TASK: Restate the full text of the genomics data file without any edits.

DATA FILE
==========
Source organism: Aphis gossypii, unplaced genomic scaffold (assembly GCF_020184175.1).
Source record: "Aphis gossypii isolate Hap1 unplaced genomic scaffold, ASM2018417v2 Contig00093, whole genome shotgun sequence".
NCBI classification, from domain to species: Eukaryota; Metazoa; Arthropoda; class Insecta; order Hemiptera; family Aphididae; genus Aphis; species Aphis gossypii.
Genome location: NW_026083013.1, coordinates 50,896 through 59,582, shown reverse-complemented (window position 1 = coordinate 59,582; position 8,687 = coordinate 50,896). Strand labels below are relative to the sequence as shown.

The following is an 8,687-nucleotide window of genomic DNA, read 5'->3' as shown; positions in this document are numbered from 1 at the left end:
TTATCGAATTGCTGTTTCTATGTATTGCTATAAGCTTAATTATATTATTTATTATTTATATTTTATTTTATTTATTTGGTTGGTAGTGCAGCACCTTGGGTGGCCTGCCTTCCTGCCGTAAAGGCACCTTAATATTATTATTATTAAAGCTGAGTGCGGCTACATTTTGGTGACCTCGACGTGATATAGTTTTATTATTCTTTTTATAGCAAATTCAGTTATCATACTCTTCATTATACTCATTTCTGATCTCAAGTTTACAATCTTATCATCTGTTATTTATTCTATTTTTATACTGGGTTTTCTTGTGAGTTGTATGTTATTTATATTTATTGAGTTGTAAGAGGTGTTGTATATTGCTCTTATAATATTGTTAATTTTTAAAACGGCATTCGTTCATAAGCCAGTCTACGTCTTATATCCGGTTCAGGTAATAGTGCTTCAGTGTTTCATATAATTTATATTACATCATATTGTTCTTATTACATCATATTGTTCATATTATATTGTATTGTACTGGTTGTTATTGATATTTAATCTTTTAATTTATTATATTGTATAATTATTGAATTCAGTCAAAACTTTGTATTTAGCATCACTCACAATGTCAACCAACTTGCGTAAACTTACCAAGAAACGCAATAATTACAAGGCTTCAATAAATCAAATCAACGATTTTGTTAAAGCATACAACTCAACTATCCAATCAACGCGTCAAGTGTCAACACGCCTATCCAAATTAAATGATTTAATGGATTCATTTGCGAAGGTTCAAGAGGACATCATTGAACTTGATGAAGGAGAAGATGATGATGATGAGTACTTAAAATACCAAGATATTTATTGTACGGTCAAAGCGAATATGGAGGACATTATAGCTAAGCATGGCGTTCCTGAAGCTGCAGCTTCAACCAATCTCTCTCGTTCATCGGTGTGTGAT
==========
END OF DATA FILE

Source organism: Aphis gossypii, unplaced genomic scaffold (assembly GCF_020184175.1).
Source record: "Aphis gossypii isolate Hap1 unplaced genomic scaffold, ASM2018417v2 Contig00093, whole genome shotgun sequence".
NCBI classification, from domain to species: Eukaryota; Metazoa; Arthropoda; class Insecta; order Hemiptera; family Aphididae; genus Aphis; species Aphis gossypii.
Genome location: NW_026083013.1, coordinates 50,896 through 59,582, shown reverse-complemented (window position 1 = coordinate 59,582; position 8,687 = coordinate 50,896). Strand labels below are relative to the sequence as shown.

The following is an 8,687-nucleotide window of genomic DNA, read 5'->3' as shown; positions in this document are numbered from 1 at the left end:
TTATCGAATTGCTGTTTCTATGTATTGCTATAAGCTTAATTATATTATTTATTATTTATATTTTATTTTATTTATTTGGTTGGTAGTGCAGCACCTTGGGTGGCCTGCCTTCCTGCCGTAAAGGCACCTTAATATTATTATTATTAAAGCTGAGTGCGGCTACATTTTGGTGACCTCGACGTGATATAGTTTTATTATTCTTTTTATAGCAAATTCAGTTATCATACTCTTCATTATACTCATTTCTGATCTCAAGTTTACAATCTTATCATCTGTTATTTATTCTATTTTTATACTGGGTTTTCTTGTGAGTTGTATGTTATTTATATTTATTGAGTTGTAAGAGGTGTTGTATATTGCTCTTATAATATTGTTAATTTTTAAAACGGCATTCGTTCATAAGCCAGTCTACGTCTTATATCCGGTTCAGGTAATAGTGCTTCAGTGTTTCATATAATTTATATTACATCATATTGTTCTTATTACATCATATTGTTCATATTATATTGTATTGTACTGGTTGTTATTGATATTTAATCTTTTAATTTATTATATTGTATAATTATTGAATTCAGTCAAAACTTTGTATTTAGCATCACTCACAATGTCAACCAACTTGCGTAAACTTACCAAGAAACGCAATAATTACAAGGCTTCAATAAATCAAATCAACGATTTTGTTAAAGCATACAACTCAACTATCCAATCAACGCGTCAAGTGTCAACACGCCTATCCAAATTAAATGATTTAATGGATTCATTTGCGAAGGTTCAAGAGGACATCATTGAACTTGATGAAGGAGAAGATGATGATGATGAGTACTTAAAATACCAAGATATTTATTGTACGGTCAAAGCGAATATGGAGGACATTATAGCTAAGCATGGCGTTCCTGAAGCTGCAGCTTCAACCAATCTCTCTCGTTCATCGGTGTGTGAT